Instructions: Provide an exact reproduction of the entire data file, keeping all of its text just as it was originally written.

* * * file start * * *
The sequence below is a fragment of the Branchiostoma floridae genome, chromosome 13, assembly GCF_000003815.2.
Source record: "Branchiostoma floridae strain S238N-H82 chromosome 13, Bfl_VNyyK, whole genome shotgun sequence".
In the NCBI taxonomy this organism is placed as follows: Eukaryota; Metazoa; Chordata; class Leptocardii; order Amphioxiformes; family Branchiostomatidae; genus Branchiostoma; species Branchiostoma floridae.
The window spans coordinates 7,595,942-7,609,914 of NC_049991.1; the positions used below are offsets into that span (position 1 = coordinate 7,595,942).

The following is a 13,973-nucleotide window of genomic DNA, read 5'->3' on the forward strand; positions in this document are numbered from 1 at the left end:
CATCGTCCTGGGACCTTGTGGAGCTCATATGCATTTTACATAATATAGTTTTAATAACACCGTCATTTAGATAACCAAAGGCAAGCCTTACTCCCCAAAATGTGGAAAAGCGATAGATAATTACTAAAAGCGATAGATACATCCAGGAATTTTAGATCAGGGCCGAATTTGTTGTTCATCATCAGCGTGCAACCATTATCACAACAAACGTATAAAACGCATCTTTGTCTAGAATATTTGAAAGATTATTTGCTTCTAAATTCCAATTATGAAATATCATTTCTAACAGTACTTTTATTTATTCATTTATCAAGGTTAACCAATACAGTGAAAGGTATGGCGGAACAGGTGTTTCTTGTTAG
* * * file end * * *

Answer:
The sequence below is a fragment of the Branchiostoma floridae genome, chromosome 13, assembly GCF_000003815.2.
Source record: "Branchiostoma floridae strain S238N-H82 chromosome 13, Bfl_VNyyK, whole genome shotgun sequence".
In the NCBI taxonomy this organism is placed as follows: Eukaryota; Metazoa; Chordata; class Leptocardii; order Amphioxiformes; family Branchiostomatidae; genus Branchiostoma; species Branchiostoma floridae.
The window spans coordinates 7,595,942-7,609,914 of NC_049991.1; the positions used below are offsets into that span (position 1 = coordinate 7,595,942).

The following is a 13,973-nucleotide window of genomic DNA, read 5'->3' on the forward strand; positions in this document are numbered from 1 at the left end:
CATCGTCCTGGGACCTTGTGGAGCTCATATGCATTTTACATAATATAGTTTTAATAACACCGTCATTTAGATAACCAAAGGCAAGCCTTACTCCCCAAAATGTGGAAAAGCGATAGATAATTACTAAAAGCGATAGATACATCCAGGAATTTTAGATCAGGGCCGAATTTGTTGTTCATCATCAGCGTGCAACCATTATCACAACAAACGTATAAAACGCATCTTTGTCTAGAATATTTGAAAGATTATTTGCTTCTAAATTCCAATTATGAAATATCATTTCTAACAGTACTTTTATTTATTCATTTATCAAGGTTAACCAATACAGTGAAAGGTATGGCGGAACAGGTGTTTCTTGTTAG